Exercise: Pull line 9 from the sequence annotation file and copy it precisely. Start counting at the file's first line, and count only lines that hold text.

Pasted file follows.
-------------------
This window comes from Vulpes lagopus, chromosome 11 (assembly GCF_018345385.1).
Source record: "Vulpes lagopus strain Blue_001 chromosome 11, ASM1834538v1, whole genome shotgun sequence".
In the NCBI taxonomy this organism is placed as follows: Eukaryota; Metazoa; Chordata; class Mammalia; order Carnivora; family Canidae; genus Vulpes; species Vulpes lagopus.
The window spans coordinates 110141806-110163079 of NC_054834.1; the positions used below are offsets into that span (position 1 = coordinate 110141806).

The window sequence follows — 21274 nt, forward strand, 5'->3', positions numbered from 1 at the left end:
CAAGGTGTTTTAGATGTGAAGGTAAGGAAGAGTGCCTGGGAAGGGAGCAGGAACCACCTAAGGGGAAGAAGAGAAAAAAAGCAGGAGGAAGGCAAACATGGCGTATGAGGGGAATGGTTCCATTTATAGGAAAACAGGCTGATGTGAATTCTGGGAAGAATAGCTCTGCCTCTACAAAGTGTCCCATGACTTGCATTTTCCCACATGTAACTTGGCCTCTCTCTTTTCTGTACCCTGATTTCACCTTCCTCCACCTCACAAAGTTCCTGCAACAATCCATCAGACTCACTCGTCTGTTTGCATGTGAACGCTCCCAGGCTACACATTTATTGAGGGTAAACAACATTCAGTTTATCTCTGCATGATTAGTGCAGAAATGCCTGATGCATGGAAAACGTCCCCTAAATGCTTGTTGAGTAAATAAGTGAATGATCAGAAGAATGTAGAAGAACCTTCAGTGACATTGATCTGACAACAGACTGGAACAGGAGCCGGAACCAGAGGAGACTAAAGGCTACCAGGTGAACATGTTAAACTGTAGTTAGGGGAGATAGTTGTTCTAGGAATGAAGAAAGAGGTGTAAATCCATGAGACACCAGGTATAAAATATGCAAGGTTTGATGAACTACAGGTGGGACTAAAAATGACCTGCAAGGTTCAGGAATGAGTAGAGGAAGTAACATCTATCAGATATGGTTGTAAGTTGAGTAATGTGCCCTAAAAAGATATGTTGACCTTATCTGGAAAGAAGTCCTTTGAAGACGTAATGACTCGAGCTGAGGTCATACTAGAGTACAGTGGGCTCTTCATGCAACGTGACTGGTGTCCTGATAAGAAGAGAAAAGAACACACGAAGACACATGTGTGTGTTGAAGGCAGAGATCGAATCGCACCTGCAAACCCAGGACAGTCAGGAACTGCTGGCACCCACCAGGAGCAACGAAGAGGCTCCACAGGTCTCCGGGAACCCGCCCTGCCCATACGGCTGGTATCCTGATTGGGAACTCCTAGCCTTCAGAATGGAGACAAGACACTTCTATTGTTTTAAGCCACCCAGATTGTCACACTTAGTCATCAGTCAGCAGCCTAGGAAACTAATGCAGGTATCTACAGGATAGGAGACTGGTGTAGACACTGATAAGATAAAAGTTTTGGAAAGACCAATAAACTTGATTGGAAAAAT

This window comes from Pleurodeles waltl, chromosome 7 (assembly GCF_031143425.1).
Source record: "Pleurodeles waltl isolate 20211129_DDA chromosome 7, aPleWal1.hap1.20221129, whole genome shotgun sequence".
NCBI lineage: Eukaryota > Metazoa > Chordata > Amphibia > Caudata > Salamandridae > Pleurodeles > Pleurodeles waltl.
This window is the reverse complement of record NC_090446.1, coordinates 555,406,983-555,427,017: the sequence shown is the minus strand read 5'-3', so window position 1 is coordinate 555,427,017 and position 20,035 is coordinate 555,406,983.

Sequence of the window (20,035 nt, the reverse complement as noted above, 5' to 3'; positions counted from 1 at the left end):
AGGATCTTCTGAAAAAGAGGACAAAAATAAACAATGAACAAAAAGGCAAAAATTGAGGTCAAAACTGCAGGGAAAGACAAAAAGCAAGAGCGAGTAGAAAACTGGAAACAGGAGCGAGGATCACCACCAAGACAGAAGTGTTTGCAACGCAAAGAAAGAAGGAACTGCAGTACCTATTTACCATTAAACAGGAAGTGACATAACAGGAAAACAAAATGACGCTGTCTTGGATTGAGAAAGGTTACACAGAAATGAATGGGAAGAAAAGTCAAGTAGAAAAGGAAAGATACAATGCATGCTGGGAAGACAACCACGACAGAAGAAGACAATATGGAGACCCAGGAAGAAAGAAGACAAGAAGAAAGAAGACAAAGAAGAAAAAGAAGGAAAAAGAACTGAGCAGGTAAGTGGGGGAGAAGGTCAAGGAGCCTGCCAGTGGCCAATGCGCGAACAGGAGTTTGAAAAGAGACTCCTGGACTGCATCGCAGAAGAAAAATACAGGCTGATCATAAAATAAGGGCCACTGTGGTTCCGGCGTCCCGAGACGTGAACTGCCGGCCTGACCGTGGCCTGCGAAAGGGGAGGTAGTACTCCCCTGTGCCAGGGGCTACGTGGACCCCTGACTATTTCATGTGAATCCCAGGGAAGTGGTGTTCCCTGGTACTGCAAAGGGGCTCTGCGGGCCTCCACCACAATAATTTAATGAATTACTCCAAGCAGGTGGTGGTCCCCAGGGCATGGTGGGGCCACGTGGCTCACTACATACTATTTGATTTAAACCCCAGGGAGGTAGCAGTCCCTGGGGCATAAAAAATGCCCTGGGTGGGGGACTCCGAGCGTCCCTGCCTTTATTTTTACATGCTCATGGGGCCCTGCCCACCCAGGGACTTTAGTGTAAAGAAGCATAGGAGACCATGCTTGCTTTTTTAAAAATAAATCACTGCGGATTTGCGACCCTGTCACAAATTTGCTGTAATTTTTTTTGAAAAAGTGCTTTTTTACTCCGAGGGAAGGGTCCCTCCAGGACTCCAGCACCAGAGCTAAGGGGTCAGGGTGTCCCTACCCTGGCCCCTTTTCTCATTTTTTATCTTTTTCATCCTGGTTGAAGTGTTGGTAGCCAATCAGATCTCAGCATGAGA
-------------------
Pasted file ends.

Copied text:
NCBI lineage: Eukaryota > Metazoa > Chordata > Amphibia > Caudata > Salamandridae > Pleurodeles > Pleurodeles waltl.